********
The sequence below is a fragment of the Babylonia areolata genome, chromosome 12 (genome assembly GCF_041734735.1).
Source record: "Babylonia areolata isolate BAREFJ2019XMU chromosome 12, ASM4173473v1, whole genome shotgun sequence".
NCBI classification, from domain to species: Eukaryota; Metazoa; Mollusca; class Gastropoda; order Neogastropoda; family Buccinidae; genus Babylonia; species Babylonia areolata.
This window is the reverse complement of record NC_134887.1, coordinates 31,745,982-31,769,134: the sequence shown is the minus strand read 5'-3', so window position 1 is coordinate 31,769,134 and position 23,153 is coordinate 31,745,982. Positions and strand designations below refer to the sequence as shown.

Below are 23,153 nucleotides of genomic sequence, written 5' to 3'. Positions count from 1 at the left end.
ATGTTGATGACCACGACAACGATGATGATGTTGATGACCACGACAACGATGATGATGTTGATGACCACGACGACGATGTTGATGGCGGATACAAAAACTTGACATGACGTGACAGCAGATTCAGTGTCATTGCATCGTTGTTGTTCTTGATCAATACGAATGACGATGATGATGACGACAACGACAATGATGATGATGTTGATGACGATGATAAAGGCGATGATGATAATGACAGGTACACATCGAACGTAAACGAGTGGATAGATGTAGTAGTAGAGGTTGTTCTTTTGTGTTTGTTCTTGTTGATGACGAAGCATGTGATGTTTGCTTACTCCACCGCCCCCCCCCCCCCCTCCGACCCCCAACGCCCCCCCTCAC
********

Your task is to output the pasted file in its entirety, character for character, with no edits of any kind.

The sequence below is a fragment of the Babylonia areolata genome, chromosome 12 (genome assembly GCF_041734735.1).
Source record: "Babylonia areolata isolate BAREFJ2019XMU chromosome 12, ASM4173473v1, whole genome shotgun sequence".
NCBI classification, from domain to species: Eukaryota; Metazoa; Mollusca; class Gastropoda; order Neogastropoda; family Buccinidae; genus Babylonia; species Babylonia areolata.
This window is the reverse complement of record NC_134887.1, coordinates 31,745,982-31,769,134: the sequence shown is the minus strand read 5'-3', so window position 1 is coordinate 31,769,134 and position 23,153 is coordinate 31,745,982. Positions and strand designations below refer to the sequence as shown.

Below are 23,153 nucleotides of genomic sequence, written 5' to 3'. Positions count from 1 at the left end.
ATGTTGATGACCACGACAACGATGATGATGTTGATGACCACGACAACGATGATGATGTTGATGACCACGACGACGATGTTGATGGCGGATACAAAAACTTGACATGACGTGACAGCAGATTCAGTGTCATTGCATCGTTGTTGTTCTTGATCAATACGAATGACGATGATGATGACGACAACGACAATGATGATGATGTTGATGACGATGATAAAGGCGATGATGATAATGACAGGTACACATCGAACGTAAACGAGTGGATAGATGTAGTAGTAGAGGTTGTTCTTTTGTGTTTGTTCTTGTTGATGACGAAGCATGTGATGTTTGCTTACTCCACCGCCCCCCCCCCCCCCTCCGACCCCCAACGCCCCCCCTCAC